• Be a Good Role Model. Children are like sponges and they absorb everything you do, good and bad. This means as parents we need to practice good, safe driving habits at all times. And we should avoid all types of distractive driving including talking on the phone, reading or texting, changing GPS settings, etc. while driving.

• Encourage Practice. Be sure your teen son or daughter gets plenty of practice driving to improve their skills. It takes time to learn how to drive well.

• Consider a Tracking Program. Such systems use GPS as devices to track your teen’s driving habits such as braking, acceleration, speed, etc. Reviewing such information with your teen can open up opportunity to discuss safe driving habits.

• Schedule Coaching Time. Help ease your teen into driving by offering more hours behind the wheel with a parent or driving coach.

• Talk About Safety Early. Sessions about safety should start long before your child begins driving. Even elementary age school children are ready to hear the message that phones are not safe to use while driving.

• Teach Your Teen to be a Cautious Passenger. Teach your children not to ride with friends who text, talk on the phone or otherwise engage in unsafe driving habits.

Source: Article appearing at entitled Tips to Help Keep Your Teenage Driver Safe.


Posted on Tuesday, May 16th, 2017 at 1:36 pm    

Most of us think that we are good drivers. However, experts say it’s not how we feel about our driving skills that matters. And surveys suggest that most of us consistently overrate our driving acumen.

Walter Meyer, a veteran traffic safety consultant, says that “If people are flipping you off and honking at you and flashing their brights at you all the time, you are doing something wrong. Are you driving too slow in the left lane for no reason? Are you failing to signal or take your turn? Yes, there are jerks who will honk at you or give you the finger for no reason, but if it’s happening to you on a regular basis, then you are the problem.”

Joe Giammona, the CEO of The Driver Training Group, adds that “A good driver actually makes the road safe for the bad drivers out there.”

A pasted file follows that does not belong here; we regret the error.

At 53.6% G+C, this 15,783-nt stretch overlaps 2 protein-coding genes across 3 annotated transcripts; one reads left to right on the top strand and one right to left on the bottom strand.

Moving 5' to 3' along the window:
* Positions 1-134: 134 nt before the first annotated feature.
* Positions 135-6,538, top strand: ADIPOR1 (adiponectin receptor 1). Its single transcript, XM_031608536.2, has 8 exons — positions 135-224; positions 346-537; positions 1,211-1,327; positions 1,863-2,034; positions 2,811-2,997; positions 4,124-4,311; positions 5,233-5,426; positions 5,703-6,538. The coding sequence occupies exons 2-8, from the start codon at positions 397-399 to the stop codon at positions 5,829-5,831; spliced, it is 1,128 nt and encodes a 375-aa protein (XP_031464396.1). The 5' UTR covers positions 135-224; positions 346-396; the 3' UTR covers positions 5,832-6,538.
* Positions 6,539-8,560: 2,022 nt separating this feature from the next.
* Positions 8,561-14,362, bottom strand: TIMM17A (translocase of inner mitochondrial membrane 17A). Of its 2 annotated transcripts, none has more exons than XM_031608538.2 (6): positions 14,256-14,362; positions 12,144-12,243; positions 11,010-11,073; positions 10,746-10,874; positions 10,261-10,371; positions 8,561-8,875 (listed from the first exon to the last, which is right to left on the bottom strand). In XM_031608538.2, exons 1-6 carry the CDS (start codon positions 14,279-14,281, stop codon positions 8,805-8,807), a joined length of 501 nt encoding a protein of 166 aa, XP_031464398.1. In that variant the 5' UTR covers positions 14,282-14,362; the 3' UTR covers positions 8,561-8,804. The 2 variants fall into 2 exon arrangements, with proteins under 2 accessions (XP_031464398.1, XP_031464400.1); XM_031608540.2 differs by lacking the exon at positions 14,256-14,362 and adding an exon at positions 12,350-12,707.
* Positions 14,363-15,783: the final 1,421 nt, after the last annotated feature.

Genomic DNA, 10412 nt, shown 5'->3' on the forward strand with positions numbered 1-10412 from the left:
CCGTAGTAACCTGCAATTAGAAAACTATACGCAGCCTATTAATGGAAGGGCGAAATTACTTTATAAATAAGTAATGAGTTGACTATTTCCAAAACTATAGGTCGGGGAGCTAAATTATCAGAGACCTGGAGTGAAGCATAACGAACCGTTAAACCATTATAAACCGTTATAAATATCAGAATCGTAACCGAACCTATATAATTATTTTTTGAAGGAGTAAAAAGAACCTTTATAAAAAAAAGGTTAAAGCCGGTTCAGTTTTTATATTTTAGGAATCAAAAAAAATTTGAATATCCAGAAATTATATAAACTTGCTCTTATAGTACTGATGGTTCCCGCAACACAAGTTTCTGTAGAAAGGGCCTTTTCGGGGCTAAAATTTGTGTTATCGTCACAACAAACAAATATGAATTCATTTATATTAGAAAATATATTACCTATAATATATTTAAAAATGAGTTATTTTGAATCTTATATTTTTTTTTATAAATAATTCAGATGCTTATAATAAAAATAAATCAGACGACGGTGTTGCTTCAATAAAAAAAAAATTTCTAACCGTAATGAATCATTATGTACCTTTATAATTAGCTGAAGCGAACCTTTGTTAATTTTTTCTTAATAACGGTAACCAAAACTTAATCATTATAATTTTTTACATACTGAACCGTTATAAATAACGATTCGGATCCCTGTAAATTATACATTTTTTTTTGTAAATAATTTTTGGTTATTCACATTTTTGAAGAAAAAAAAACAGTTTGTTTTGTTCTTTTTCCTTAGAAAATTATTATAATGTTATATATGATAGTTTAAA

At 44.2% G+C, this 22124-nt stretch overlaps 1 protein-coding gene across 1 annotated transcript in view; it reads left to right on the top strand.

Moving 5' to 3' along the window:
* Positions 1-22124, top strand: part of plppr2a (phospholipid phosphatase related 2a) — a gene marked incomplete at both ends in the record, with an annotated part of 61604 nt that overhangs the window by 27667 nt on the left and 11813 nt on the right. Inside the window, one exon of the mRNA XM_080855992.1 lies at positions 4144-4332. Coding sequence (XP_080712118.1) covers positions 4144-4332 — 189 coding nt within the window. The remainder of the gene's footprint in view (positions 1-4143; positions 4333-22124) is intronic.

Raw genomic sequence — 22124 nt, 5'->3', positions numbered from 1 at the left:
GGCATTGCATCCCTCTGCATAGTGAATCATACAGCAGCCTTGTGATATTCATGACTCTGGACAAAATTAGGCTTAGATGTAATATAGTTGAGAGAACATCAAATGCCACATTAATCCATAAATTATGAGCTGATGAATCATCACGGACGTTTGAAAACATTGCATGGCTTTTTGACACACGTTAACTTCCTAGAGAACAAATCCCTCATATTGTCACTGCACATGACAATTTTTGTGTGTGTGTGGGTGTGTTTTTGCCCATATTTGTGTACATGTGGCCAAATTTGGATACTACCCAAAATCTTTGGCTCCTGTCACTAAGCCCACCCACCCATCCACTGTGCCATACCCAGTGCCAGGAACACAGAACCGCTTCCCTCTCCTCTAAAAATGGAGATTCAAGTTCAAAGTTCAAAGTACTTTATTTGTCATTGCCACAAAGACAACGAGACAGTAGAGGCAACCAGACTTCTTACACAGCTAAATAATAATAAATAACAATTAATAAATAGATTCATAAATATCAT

It turns out that there are a variety of objective ways to evaluate your road skills.

One way is to use an app. Highway Hero is an app developed by Liberty Mutual Insurance Company to evaluate your driving skills. The app tracks and scores your driving behavior based on acceleration, hard braking, hard cornering, speeding and phone usage while driving.

Liberty Mutual reported that at first glance the results have been encouraging. Overall, the average Highway Hero score among users is 84 out of 100, which equates to a good driver. One of the biggest problem areas revealed by the Highway Hero is phone usage while driving. Yes, people who knew that they were being evaluated and that using the phone while driving would result in a lower score, still used their phone while driving. Another app that gives even more detail is called Automatic and is available at https:.//

While most drivers can be rehabilitated, if bad driving habits are a result of a physical problem such as deteriorating eyesight, it may be time to give up the keys. If you are over fifty, you may wish to consider a driver refresher course which can help you address any bad habits that you have developed over the years.

According, the three riskiest driving behaviors are:

1. Drinking and driving. Most traffic related deaths are caused by drunk drivers.

2. Driving while tired.

3. Speeding. Research has shown that speeding increased the risk of an accident. Yet, a full 35% of
drivers admit to driving fast.

Although not mentioned in the USA Today article, another very risky driving behavior is distracted driving. As I’ve noted in several of my recent blog articles, NHISA believes that this is a significant factor contributing to a jump in the number of highway fatalities in the past 2 years.

Source: An article appearing at entitled Are you a good driver? Well, you probably think you are by Christopher Elliott published on March 26, 2017.


Posted on Thursday, May 11th, 2017 at 5:15 pm    

According to the AARP, if you are over 50, even the most experienced drivers can benefit
from brushing up on their driving skills.

A refresher course such as the one offered by AARP will help you learn the current rules of the road, defensive driving techniques and help you operate your vehicle more safely in an increasingly challenging driving environment. Courses also help you learn how to manage and accommodate common age-related changes in vision, hearing and reaction time.

These courses also help you learn:

• How to minimize the effects of dangerous blind spots
• How to maintain the proper following distance behind another car